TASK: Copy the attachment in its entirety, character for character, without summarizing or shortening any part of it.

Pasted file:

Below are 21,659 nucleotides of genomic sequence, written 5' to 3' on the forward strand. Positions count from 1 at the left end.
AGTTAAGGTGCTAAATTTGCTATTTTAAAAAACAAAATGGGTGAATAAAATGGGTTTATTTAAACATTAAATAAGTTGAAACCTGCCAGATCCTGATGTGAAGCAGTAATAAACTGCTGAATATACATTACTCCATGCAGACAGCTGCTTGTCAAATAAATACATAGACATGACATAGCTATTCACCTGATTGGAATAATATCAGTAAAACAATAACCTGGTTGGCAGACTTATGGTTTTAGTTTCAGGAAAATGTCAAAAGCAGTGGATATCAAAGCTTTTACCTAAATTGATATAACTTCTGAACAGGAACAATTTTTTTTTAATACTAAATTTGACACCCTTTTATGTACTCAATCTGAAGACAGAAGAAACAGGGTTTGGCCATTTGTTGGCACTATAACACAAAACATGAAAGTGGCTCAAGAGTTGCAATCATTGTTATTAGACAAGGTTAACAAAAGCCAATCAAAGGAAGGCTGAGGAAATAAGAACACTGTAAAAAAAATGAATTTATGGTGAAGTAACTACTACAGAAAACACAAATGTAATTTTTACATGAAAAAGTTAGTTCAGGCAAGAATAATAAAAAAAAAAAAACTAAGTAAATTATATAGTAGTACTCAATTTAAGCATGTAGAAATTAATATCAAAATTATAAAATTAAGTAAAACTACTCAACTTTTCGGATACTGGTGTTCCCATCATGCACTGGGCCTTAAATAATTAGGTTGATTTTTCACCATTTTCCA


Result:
Below are 21,659 nucleotides of genomic sequence, written 5' to 3' on the forward strand. Positions count from 1 at the left end.
AGTTAAGGTGCTAAATTTGCTATTTTAAAAAACAAAATGGGTGAATAAAATGGGTTTATTTAAACATTAAATAAGTTGAAACCTGCCAGATCCTGATGTGAAGCAGTAATAAACTGCTGAATATACATTACTCCATGCAGACAGCTGCTTGTCAAATAAATACATAGACATGACATAGCTATTCACCTGATTGGAATAATATCAGTAAAACAATAACCTGGTTGGCAGACTTATGGTTTTAGTTTCAGGAAAATGTCAAAAGCAGTGGATATCAAAGCTTTTACCTAAATTGATATAACTTCTGAACAGGAACAATTTTTTTTTAATACTAAATTTGACACCCTTTTATGTACTCAATCTGAAGACAGAAGAAACAGGGTTTGGCCATTTGTTGGCACTATAACACAAAACATGAAAGTGGCTCAAGAGTTGCAATCATTGTTATTAGACAAGGTTAACAAAAGCCAATCAAAGGAAGGCTGAGGAAATAAGAACACTGTAAAAAAAATGAATTTATGGTGAAGTAACTACTACAGAAAACACAAATGTAATTTTTACATGAAAAAGTTAGTTCAGGCAAGAATAATAAAAAAAAAAAAACTAAGTAAATTATATAGTAGTACTCAATTTAAGCATGTAGAAATTAATATCAAAATTATAAAATTAAGTAAAACTACTCAACTTTTCGGATACTGGTGTTCCCATCATGCACTGGGCCTTAAATAATTAGGTTGATTTTTCACCATTTTCCA